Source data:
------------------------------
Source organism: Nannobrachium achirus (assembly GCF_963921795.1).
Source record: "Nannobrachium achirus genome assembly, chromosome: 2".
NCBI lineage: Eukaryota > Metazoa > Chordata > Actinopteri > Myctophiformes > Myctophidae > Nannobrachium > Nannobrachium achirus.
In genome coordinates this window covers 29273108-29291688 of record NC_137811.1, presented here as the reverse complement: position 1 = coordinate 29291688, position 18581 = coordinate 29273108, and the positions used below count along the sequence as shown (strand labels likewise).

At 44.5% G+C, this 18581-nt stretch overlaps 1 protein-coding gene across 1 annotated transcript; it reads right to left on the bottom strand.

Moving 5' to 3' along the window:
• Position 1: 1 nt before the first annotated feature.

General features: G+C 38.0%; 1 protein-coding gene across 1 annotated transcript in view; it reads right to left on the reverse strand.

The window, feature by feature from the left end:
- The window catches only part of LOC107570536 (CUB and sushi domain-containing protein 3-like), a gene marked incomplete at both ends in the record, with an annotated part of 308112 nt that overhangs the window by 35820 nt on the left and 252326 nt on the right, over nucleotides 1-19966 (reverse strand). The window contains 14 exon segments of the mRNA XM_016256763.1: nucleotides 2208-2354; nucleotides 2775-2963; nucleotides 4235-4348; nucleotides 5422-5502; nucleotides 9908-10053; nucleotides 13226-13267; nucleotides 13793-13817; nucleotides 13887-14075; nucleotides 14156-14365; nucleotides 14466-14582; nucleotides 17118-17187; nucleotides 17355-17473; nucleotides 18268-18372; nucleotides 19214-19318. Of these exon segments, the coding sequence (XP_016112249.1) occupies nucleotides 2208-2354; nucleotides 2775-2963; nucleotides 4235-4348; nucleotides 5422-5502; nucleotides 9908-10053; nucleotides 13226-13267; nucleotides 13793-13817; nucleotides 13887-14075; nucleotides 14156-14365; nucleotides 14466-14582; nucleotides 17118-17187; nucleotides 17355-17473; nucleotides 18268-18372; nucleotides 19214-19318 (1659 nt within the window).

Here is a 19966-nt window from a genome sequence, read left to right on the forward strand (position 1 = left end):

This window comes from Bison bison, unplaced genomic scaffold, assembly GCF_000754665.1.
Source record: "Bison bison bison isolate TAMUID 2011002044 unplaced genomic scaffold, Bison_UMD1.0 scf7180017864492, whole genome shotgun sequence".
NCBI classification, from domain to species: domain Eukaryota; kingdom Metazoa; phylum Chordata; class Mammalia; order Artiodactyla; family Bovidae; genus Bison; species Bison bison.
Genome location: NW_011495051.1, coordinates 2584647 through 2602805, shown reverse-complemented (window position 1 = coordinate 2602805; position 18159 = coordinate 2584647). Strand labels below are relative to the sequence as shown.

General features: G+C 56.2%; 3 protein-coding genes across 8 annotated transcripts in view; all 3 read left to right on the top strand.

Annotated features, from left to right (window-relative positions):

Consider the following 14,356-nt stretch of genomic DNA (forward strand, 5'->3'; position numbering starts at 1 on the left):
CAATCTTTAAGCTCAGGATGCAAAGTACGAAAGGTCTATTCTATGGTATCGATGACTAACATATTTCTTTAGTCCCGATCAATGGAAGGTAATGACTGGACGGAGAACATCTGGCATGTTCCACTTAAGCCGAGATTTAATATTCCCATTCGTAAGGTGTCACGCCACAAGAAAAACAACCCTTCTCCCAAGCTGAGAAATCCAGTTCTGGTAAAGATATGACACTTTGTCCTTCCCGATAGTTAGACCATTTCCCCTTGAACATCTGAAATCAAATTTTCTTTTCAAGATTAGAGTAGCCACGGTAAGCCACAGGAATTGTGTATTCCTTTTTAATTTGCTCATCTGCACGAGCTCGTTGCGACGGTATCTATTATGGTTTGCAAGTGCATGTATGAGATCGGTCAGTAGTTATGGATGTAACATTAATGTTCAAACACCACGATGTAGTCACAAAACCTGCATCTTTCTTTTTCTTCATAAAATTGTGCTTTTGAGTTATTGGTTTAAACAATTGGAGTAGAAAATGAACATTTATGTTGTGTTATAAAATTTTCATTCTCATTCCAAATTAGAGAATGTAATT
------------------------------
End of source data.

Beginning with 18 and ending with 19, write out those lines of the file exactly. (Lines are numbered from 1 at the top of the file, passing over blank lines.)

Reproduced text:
Consider the following 14,356-nt stretch of genomic DNA (forward strand, 5'->3'; position numbering starts at 1 on the left):
CAATCTTTAAGCTCAGGATGCAAAGTACGAAAGGTCTATTCTATGGTATCGATGACTAACATATTTCTTTAGTCCCGATCAATGGAAGGTAATGACTGGACGGAGAACATCTGGCATGTTCCACTTAAGCCGAGATTTAATATTCCCATTCGTAAGGTGTCACGCCACAAGAAAAACAACCCTTCTCCCAAGCTGAGAAATCCAGTTCTGGTAAAGATATGACACTTTGTCCTTCCCGATAGTTAGACCATTTCCCCTTGAACATCTGAAATCAAATTTTCTTTTCAAGATTAGAGTAGCCACGGTAAGCCACAGGAATTGTGTATTCCTTTTTAATTTGCTCATCTGCACGAGCTCGTTGCGACGGTATCTATTATGGTTTGCAAGTGCATGTATGAGATCGGTCAGTAGTTATGGATGTAACATTAATGTTCAAACACCACGATGTAGTCACAAAACCTGCATCTTTCTTTTTCTTCATAAAATTGTGCTTTTGAGTTATTGGTTTAAACAATTGGAGTAGAAAATGAACATTTATGTTGTGTTATAAAATTTTCATTCTCATTCCAAATTAGAGAATGTAATT